Listening to the Senate confirmation hearing of Madam Justice Amy Coney Barrett is not for the pusillanimous. The use of the most fundamental debating tactics is either absent or curiously prevalent. Something else governs the performance. And Justice Barrett is noticeably making a calculated decision to preserve her advertised veneer of legitimacy and capacity by refusing to acknowledge what is the patent purpose of her nomination; namely, to defeat so-called “leftist” thinking in American society. To imagine (as Justice Barrett has mockingly done) that the appointees to the highest court in the United States of America are inexplicably sheltered from their religious or other cultural beliefs is utterly monstrous and illegitimate or at the very least glowingly inauthentic. It also defies both logic and instinct. To expect that a Trump appointee will do anything other than what they’ve been hired to do is preposterous.
Stare decisis is a legal doctrine that obligates courts to follow historical cases when making a ruling on a similar case. Stare decisis ensures that cases with similar scenarios and facts are approached in the same way. Simply put, it binds courts to follow legal precedents set by previous decisions.
Why it is that people in a position of power persist to clamour that their succession was propelled by an ethereal motive is beyond comprehension. We all know – especially after the Trump presidential election fiasco – that popularity little reflects intellectualism. This absurdity is all the more pressing on the eve of an election when strategy is obviously heightened. In a word the two political parties in America have once again collapsed into their respective corners. Meanwhile the American public is expected to endure a tread mill repetition of party lines – proclamations which have long deafened the ears of Congress to which the mandates are putatively directed.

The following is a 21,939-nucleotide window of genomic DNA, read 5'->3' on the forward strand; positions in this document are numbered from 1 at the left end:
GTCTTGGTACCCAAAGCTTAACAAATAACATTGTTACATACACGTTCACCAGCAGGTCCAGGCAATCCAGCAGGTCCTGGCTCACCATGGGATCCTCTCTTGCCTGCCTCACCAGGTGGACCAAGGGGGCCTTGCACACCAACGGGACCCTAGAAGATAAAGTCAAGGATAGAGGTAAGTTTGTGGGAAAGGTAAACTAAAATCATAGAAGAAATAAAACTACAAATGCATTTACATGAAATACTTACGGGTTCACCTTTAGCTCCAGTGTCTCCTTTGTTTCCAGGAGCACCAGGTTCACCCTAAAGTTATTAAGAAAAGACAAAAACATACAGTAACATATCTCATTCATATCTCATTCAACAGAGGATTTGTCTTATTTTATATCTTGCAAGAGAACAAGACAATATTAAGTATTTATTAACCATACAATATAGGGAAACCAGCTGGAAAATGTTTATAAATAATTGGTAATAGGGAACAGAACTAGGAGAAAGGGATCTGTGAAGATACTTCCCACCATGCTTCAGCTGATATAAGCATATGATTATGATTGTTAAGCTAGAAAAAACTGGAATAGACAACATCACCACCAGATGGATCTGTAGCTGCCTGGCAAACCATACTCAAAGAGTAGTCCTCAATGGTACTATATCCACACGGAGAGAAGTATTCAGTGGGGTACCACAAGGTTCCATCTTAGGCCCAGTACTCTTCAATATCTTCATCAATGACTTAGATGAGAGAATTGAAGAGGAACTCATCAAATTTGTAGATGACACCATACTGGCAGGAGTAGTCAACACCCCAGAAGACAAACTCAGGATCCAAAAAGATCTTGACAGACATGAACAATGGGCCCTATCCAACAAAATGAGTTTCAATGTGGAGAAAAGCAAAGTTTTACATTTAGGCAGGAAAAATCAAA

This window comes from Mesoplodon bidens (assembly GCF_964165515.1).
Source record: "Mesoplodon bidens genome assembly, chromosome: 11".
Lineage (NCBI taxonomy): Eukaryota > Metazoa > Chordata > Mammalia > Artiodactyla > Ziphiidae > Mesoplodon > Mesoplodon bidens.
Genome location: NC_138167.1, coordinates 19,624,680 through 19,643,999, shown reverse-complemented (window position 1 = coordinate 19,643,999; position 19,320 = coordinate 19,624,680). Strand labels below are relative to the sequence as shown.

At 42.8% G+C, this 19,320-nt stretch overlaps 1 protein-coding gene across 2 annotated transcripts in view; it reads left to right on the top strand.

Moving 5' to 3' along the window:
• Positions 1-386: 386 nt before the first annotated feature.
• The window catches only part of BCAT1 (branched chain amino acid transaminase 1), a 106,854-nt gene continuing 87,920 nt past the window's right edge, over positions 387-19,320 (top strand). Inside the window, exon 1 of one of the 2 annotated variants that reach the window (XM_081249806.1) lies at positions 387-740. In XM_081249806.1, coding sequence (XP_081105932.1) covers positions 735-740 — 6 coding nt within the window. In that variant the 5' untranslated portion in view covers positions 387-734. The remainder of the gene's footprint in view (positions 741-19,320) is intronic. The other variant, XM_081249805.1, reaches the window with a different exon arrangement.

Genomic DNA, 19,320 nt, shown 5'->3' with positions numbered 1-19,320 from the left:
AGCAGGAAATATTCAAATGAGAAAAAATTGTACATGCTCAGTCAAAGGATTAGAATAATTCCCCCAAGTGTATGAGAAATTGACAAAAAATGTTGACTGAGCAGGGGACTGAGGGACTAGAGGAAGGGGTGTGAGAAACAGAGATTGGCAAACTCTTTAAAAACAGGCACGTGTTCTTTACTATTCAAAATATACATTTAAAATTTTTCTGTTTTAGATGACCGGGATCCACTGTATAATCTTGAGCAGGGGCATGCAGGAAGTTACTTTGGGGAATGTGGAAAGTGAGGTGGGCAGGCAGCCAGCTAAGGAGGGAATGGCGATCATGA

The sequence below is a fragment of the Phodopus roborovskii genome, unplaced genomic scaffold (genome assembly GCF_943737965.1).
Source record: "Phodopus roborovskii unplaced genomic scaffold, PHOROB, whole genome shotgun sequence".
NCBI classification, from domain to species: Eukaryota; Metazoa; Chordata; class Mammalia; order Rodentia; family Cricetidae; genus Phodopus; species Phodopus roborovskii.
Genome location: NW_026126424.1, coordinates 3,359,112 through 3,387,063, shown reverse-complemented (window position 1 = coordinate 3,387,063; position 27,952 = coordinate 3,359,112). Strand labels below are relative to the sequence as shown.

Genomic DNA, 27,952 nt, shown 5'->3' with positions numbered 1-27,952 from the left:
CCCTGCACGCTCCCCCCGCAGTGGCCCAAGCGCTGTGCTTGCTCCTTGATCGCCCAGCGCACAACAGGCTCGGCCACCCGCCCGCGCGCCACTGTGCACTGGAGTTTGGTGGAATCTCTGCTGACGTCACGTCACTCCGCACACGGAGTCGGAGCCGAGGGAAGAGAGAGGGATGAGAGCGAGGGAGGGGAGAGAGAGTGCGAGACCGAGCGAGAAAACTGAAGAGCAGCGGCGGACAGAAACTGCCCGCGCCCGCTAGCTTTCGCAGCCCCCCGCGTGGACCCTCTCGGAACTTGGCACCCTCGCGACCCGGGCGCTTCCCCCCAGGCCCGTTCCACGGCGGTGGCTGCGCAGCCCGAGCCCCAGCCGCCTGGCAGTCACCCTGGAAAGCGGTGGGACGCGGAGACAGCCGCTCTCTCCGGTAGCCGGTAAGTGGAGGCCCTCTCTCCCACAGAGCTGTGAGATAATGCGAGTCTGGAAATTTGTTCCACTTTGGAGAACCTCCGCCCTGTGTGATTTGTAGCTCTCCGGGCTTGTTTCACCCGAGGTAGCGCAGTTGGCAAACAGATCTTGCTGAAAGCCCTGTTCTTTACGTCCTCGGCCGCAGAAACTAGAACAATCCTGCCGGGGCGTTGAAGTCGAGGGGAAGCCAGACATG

Listening to the hounds on both sides of the aisle has however reassured me that much of their rhetoric will be laughable within a short period of time. Barrett’s pretended leap from the esoteric to the vernacular is bad theatre. She has unwittingly joined the ranks of lascivious contenders like good old What’s-his-Name who previously ran as a Trump appointee. Barrett – to her discredit – has the same arrogance which characterized her fraternal number.
Apparently the oleaginous nature of political appointees does however assure their recollection of the proverb, “Don’t bite the hand that feeds“. These public servants – in addition to securing their tenure for a lifetime – also have the indisputable advantage of a big salary. On-lookers should remind themselves not to become distracted from this equally fundamental provision of the proceedings.
“The play’s the thing wherein I’ll catch the conscience of the king!”
Hamlet, Act 2, Scene 2 William Shakespeare